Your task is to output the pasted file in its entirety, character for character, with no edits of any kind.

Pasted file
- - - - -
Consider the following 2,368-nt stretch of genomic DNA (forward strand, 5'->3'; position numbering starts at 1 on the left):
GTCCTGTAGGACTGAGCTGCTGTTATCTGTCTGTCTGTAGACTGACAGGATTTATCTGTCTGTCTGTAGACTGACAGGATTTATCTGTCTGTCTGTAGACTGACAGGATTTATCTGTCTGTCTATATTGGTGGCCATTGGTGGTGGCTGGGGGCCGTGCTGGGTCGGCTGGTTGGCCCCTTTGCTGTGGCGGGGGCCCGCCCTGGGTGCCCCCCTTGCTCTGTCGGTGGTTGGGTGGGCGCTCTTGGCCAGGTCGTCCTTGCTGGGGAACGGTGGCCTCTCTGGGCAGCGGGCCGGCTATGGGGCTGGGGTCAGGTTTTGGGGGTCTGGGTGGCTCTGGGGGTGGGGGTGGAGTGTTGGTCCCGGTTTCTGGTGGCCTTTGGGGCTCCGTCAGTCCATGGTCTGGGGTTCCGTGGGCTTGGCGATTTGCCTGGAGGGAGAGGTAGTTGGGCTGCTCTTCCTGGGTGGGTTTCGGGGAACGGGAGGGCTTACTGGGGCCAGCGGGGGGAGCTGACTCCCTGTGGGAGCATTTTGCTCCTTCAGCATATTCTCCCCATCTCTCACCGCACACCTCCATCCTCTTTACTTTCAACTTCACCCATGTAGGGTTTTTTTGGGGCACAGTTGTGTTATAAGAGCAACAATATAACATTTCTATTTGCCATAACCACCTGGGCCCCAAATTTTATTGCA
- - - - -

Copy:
Consider the following 2,368-nt stretch of genomic DNA (forward strand, 5'->3'; position numbering starts at 1 on the left):
GTCCTGTAGGACTGAGCTGCTGTTATCTGTCTGTCTGTAGACTGACAGGATTTATCTGTCTGTCTGTAGACTGACAGGATTTATCTGTCTGTCTGTAGACTGACAGGATTTATCTGTCTGTCTATATTGGTGGCCATTGGTGGTGGCTGGGGGCCGTGCTGGGTCGGCTGGTTGGCCCCTTTGCTGTGGCGGGGGCCCGCCCTGGGTGCCCCCCTTGCTCTGTCGGTGGTTGGGTGGGCGCTCTTGGCCAGGTCGTCCTTGCTGGGGAACGGTGGCCTCTCTGGGCAGCGGGCCGGCTATGGGGCTGGGGTCAGGTTTTGGGGGTCTGGGTGGCTCTGGGGGTGGGGGTGGAGTGTTGGTCCCGGTTTCTGGTGGCCTTTGGGGCTCCGTCAGTCCATGGTCTGGGGTTCCGTGGGCTTGGCGATTTGCCTGGAGGGAGAGGTAGTTGGGCTGCTCTTCCTGGGTGGGTTTCGGGGAACGGGAGGGCTTACTGGGGCCAGCGGGGGGAGCTGACTCCCTGTGGGAGCATTTTGCTCCTTCAGCATATTCTCCCCATCTCTCACCGCACACCTCCATCCTCTTTACTTTCAACTTCACCCATGTAGGGTTTTTTTGGGGCACAGTTGTGTTATAAGAGCAACAATATAACATTTCTATTTGCCATAACCACCTGGGCCCCAAATTTTATTGCA